In the repeated-measures analysis of variance, physician specialty was not a significant predictor of change in diagnostic certainty (p = 0.28); however, compared with attending physicians, residents' diagnostic certainty was significantly changed after the CT results (p = 0.035).

Change in Management Decisions

Management decisions before and after CT are provided in Table 3. CT changed the management plan in 42% of patients (244/583; p < 0.0001, Fisher's exact test). For example, the use of CT reduced the number of patients for whom observation was planned by 44% (from 117 patients to 66 patients) and increased the number of patients discharged from the hospital by 55% (from 142 patients to 220 patients). Of the 440 patients for whom hospital admission was planned before CT, 24.1% (106/440) were discharged after CT. Of the 142 patients for whom discharge was planned before CT, 20.4% (29/142) were admitted after CT. Overall, the use of CT reduced planned admissions by 17.5% (440 patients pre-CT vs 363 post-CT).
TABLE 3: Change in Management Decisions Before and After CT
Management Decision After CT
Management Decision Before CTAdmit for SurgeryAdmit for Interventional ProcedureAdmit for Medical ManagementAdmit for ED ObservationAdmit for Inpatient ObservationDischarge With Follow-UpTotal
Admit for surgery4138432079
Admit for interventional procedure217613231
Admit for medical management1591425438213
Admit for ED observation2371743568
Admit for inpatient observation958791149
Discharge with follow-up
Note—The data presented are number of patients. ED = emergency department
Follow-up data for one patient is missing because the physician did not complete the part of the questionnaire about the post-CT management decision


Given current concerns about the increased health care cost and radiation exposure related to the use of CT technology [1], it is critical for physicians to be able to weigh the risk of radiation to patients and cost of the examination against the benefits of CT. In this investigation, we showed an example of how CT could be useful for physicians by increasing their certainty to make the diagnosis of patients presenting with nontraumatic abdominal complaints. In addition, we showed that abdominal CT could significantly change the management decision of patients that resulted in appropriate disposition.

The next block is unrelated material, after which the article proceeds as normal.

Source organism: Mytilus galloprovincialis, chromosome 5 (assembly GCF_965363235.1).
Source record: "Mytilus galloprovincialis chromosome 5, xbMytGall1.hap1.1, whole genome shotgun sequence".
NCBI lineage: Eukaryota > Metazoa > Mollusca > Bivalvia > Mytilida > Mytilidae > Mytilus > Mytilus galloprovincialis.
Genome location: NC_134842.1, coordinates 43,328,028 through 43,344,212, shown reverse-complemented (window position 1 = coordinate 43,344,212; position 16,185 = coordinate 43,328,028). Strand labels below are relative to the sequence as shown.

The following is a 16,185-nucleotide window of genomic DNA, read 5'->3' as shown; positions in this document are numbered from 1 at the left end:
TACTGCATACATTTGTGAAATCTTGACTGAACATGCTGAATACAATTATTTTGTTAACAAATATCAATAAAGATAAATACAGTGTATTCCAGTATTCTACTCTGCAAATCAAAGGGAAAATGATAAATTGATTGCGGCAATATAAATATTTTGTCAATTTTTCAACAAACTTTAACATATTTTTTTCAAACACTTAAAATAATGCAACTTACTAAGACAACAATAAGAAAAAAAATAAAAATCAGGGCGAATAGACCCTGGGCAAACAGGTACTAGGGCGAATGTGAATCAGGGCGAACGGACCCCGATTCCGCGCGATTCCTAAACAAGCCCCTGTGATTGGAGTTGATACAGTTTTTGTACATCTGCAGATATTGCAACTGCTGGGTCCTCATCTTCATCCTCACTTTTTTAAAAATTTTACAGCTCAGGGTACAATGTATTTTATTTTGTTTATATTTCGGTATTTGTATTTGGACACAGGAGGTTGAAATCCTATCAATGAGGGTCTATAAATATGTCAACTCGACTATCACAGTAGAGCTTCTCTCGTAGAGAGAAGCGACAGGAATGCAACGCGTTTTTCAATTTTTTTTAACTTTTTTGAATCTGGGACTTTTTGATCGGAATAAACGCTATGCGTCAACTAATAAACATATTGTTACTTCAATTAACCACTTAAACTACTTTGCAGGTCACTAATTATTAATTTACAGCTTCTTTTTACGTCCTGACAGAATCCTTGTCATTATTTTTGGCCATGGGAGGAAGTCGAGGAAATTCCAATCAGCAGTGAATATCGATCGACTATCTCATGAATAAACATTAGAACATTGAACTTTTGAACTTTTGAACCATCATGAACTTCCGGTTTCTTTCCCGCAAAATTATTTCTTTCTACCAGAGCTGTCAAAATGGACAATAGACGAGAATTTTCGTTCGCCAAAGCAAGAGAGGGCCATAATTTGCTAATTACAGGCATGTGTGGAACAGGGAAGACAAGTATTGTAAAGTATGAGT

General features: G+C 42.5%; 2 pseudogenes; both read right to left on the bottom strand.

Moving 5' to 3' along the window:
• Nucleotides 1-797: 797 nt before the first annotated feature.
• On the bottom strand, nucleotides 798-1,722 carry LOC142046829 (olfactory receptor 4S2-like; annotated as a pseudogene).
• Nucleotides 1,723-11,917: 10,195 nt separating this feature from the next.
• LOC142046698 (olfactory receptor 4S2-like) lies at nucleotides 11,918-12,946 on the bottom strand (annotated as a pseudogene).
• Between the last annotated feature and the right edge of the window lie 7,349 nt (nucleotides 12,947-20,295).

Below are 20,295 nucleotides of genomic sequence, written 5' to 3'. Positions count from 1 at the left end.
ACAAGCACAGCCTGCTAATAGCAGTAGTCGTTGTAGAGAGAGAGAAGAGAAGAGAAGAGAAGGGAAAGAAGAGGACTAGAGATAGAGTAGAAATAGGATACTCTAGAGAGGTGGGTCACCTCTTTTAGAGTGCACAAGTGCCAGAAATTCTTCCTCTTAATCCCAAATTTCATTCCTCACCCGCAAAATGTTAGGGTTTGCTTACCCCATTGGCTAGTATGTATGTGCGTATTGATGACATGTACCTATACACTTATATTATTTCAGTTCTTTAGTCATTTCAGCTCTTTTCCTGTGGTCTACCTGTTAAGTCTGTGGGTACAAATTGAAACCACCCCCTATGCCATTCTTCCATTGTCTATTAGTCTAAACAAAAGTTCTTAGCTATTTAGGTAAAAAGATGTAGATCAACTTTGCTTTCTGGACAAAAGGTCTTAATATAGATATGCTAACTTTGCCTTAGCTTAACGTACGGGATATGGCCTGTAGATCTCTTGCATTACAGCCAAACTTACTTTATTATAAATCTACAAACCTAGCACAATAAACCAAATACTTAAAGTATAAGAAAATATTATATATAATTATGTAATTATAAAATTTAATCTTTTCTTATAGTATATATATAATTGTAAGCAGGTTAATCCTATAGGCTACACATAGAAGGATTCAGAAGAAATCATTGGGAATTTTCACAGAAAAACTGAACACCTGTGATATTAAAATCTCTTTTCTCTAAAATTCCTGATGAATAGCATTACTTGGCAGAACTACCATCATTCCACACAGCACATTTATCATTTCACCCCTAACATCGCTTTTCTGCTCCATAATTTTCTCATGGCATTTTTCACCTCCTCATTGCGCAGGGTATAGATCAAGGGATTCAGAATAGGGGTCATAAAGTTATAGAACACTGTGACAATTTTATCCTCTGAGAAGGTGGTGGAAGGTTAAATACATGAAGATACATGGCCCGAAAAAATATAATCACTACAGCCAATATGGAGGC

Abdominal CT has been proven to be popular among the physicians in the emergency department for the diagnosis of several nontraumatic acute abdominal conditions [6, 7], as shown by the steadily increasing rate of CT utilization [16]. A number of investigations have validated the use of abdominal CT in various acute conditions [1820]. In addition, when CT was performed as a second examination after ultrasound, it provided additional information in 34.6% of cases in an investigation of 255 patients presenting with acute abdominal pain [21]. In a prospective investigation of 124 adult patients with a mean age of 44 years presenting to an emergency department with nontraumatic abdominal pain, CT resulted in a change in diagnosis and disposition in almost one third of all subjects [6]; in another investigation of emergency department patients with abdominal pain, CT changed the management of 60% of patients [7].
The utility of CT is even more pronounced in elderly adults because evaluation of abdominal pain is considerably more challenging and diagnostic certainty is muddied by both comorbidities and the limitations of the physical examination and laboratory tests. In one survey of practicing emergency physicians, almost 80% of physicians reported more difficulty in the diagnosis and management of elderly patients compared with a younger cohort [8]. The acuity of disease is extraordinary in elderly adults. In one retrospective investigation, about one third of patients presenting with acute abdominal pain had illnesses requiring surgical intervention [9, 10]. CT doubled the diagnostic certainty of emergency physicians in their evaluation of elderly patients with abdominal pain and resulted in surgery for a significant number of patients in whom a surgical condition was previously unsuspected [11].
CT's influence on disposition and resource utilization is substantial. A retrospective analysis of 604 consecutive patients with abdominal pain undergoing CT examination found that 38% of patients with clinically suspected diagnoses requiring an admission were discharged after a negative CT examination [12]. In another investigation, 11% of subjects who were to be admitted for surgery, a procedure, or observation were discharged after diagnostic testing was completed [6].
Our investigation aimed to answer similar questions but on a larger scale using a prospective analysis with fewer exclusion criteria. For example, some prior studies excluded patients with intraabdominal malignancies [22], inflammatory bowel disease [22], recent laparotomy [4, 22], rectal bleeding [3], suspected renal colic [3], suspected gynecologic disorders [3], acute abdominal pain of more than 24 hours' duration [4], or age younger than 60–65 years old [11, 23]. Other studies showed the usefulness of CT only in specific disease processes such as appendicitis, nephrolithiasis, and so on [2426].
Our patient cohort had a variety of disease processes (e.g., urinary tract calculi, intestinal obstruction, acute diverticulitis, and acute appendicitis), which made the results more generalizable than other investigations with fewer patients. We observed a fair number of cases for which the leading diagnosis was no acute condition (13% of all pre-CT diagnoses) and believe that including this diagnosis in our analysis yielded a practical observation.